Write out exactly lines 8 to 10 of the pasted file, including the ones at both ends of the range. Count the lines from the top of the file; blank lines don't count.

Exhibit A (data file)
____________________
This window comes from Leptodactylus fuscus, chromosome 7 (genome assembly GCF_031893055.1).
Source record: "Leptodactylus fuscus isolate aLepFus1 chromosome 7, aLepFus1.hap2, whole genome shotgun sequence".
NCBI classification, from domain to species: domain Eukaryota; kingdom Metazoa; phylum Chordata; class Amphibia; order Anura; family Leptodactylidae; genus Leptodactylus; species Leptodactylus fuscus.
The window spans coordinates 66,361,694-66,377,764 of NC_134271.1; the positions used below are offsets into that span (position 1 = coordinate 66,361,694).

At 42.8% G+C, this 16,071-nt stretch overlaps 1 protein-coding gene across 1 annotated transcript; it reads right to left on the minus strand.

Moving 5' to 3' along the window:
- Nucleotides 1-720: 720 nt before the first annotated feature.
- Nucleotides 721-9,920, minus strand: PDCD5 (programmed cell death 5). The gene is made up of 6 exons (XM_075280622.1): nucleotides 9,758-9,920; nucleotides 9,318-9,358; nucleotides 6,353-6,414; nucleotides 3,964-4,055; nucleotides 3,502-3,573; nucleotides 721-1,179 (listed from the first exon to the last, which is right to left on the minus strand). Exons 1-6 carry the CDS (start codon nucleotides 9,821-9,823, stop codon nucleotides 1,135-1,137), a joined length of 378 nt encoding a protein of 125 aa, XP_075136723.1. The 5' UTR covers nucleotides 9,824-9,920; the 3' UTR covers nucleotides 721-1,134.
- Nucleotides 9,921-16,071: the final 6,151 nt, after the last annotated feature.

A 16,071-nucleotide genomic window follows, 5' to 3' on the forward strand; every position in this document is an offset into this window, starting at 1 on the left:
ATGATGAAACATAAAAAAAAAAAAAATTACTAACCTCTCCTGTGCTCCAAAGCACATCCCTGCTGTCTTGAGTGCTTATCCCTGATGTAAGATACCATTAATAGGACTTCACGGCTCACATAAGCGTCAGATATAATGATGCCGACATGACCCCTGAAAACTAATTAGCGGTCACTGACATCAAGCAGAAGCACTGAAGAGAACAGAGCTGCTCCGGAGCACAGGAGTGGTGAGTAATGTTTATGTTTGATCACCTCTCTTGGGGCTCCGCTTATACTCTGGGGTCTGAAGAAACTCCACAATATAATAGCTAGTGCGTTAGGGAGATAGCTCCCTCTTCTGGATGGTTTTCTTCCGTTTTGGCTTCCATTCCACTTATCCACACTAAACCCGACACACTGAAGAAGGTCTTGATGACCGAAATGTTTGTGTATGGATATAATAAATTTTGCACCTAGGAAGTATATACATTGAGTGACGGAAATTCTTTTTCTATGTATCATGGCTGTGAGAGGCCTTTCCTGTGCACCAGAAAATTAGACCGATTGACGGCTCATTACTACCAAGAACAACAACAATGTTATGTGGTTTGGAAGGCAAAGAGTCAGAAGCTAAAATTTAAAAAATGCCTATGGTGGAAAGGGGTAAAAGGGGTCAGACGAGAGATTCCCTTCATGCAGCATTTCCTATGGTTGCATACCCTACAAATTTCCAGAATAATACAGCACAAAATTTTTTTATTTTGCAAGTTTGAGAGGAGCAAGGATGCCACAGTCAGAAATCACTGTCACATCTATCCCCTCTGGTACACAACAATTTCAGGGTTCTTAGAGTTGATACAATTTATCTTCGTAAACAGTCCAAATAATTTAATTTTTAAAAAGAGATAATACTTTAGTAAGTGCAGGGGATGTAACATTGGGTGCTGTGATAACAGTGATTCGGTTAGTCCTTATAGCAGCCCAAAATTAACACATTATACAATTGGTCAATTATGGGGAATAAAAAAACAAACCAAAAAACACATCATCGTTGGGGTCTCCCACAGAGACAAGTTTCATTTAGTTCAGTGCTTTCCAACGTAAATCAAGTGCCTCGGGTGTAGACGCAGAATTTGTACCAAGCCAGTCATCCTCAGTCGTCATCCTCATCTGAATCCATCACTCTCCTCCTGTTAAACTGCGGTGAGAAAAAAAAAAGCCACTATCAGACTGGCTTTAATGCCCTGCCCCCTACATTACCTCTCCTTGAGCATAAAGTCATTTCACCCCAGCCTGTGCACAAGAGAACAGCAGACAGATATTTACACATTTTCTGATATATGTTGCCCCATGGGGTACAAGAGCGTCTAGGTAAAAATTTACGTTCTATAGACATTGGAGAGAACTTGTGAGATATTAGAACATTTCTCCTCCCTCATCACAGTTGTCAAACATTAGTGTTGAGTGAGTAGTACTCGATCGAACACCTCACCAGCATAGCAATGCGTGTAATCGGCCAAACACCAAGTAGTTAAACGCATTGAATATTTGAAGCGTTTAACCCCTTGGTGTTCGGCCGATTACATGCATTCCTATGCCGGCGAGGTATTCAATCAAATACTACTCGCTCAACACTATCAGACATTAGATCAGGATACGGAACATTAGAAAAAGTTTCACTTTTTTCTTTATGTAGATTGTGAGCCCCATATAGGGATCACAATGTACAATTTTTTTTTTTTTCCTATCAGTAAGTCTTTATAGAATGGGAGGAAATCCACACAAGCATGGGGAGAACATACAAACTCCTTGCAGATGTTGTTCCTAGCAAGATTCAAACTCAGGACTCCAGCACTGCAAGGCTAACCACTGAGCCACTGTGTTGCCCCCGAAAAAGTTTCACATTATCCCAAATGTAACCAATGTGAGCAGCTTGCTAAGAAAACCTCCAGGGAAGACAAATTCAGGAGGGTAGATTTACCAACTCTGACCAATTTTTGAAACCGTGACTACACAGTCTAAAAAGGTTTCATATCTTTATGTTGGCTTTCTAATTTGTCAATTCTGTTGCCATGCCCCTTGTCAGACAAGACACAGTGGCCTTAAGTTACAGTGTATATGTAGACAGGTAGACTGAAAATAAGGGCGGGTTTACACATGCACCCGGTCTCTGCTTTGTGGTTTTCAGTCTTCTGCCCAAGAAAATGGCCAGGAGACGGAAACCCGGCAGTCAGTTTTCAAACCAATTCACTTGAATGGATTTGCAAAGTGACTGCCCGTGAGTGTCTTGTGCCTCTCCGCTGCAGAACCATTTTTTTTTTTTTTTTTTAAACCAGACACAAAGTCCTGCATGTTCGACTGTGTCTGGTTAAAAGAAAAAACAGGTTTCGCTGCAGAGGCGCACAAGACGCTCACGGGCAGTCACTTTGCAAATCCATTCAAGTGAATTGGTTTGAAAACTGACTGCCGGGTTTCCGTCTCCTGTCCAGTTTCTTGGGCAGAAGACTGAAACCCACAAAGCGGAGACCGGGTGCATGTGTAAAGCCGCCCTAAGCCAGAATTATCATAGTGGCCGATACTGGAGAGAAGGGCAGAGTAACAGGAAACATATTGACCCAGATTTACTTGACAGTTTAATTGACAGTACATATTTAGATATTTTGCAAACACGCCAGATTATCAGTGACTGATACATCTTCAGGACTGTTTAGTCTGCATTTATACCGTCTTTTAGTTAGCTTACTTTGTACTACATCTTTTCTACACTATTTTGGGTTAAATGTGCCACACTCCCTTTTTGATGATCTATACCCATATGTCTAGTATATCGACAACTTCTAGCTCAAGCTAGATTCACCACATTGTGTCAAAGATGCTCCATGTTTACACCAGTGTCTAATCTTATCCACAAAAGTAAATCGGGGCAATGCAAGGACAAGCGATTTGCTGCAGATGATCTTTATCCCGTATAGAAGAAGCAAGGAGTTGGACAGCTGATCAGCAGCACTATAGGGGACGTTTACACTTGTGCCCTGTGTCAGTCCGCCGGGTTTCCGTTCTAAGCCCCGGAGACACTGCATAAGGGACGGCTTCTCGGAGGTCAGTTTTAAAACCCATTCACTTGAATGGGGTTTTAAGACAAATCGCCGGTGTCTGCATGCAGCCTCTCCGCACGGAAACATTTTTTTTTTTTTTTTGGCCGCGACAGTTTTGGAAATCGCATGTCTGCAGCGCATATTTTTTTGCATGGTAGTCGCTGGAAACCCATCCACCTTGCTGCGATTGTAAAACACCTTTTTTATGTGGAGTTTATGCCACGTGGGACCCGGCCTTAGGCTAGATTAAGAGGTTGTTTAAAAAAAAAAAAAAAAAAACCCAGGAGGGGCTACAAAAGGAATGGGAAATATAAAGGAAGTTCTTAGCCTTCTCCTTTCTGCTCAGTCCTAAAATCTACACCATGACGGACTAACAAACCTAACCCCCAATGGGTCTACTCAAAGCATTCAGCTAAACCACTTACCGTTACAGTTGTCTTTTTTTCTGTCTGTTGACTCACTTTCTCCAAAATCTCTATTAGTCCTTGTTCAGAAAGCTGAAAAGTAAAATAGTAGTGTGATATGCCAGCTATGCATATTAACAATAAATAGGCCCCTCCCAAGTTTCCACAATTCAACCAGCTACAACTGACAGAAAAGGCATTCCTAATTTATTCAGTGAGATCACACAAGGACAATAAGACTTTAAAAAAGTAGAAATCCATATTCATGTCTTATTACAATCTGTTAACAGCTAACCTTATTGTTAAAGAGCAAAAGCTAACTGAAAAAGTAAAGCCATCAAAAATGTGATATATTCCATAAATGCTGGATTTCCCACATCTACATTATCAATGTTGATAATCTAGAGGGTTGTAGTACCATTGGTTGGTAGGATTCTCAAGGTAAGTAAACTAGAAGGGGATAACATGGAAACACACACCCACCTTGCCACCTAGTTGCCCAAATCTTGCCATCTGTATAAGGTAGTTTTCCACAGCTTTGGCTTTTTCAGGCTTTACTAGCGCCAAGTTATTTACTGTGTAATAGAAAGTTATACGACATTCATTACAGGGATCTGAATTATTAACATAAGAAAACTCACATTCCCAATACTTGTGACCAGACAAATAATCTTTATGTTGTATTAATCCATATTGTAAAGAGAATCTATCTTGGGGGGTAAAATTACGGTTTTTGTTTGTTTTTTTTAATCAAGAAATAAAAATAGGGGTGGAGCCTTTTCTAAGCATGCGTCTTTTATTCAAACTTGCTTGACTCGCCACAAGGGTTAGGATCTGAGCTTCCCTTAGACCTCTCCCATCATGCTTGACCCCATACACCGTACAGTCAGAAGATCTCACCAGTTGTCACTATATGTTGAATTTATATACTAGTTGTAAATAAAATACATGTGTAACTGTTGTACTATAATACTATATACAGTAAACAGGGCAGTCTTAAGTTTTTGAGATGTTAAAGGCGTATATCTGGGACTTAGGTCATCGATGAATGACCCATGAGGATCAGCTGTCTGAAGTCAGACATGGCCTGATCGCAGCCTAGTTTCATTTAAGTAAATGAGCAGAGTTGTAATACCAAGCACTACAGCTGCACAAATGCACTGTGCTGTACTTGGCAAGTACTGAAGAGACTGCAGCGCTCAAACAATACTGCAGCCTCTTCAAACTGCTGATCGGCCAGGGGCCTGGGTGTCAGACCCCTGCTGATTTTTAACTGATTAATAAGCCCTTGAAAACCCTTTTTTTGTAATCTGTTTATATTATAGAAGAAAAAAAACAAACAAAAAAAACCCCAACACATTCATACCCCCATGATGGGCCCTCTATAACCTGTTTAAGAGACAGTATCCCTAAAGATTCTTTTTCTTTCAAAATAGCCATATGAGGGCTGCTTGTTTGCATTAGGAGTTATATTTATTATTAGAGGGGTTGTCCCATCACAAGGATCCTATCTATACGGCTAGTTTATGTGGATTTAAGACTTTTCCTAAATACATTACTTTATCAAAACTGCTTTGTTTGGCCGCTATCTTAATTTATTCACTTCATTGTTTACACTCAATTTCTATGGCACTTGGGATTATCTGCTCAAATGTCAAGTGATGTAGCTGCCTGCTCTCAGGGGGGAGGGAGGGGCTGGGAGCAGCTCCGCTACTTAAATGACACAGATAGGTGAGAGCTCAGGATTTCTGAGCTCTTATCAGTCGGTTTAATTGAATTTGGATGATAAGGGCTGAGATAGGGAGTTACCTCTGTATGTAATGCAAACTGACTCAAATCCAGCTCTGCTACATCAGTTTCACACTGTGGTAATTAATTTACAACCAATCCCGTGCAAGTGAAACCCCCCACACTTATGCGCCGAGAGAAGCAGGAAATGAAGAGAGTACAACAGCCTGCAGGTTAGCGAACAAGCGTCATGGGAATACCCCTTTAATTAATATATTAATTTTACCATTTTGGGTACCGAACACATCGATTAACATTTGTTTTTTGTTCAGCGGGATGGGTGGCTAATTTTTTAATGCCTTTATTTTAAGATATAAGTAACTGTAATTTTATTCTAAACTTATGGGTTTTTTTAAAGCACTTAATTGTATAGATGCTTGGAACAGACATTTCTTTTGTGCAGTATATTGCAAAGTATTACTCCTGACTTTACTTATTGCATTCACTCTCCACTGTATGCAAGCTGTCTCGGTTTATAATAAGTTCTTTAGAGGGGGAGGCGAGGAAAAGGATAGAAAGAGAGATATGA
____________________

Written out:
- Nucleotides 721-9,920, minus strand: PDCD5 (programmed cell death 5). The gene is made up of 6 exons (XM_075280622.1): nucleotides 9,758-9,920; nucleotides 9,318-9,358; nucleotides 6,353-6,414; nucleotides 3,964-4,055; nucleotides 3,502-3,573; nucleotides 721-1,179 (listed from the first exon to the last, which is right to left on the minus strand). Exons 1-6 carry the CDS (start codon nucleotides 9,821-9,823, stop codon nucleotides 1,135-1,137), a joined length of 378 nt encoding a protein of 125 aa, XP_075136723.1. The 5' UTR covers nucleotides 9,824-9,920; the 3' UTR covers nucleotides 721-1,134.
- Nucleotides 9,921-16,071: the final 6,151 nt, after the last annotated feature.

A 16,071-nucleotide genomic window follows, 5' to 3' on the forward strand; every position in this document is an offset into this window, starting at 1 on the left: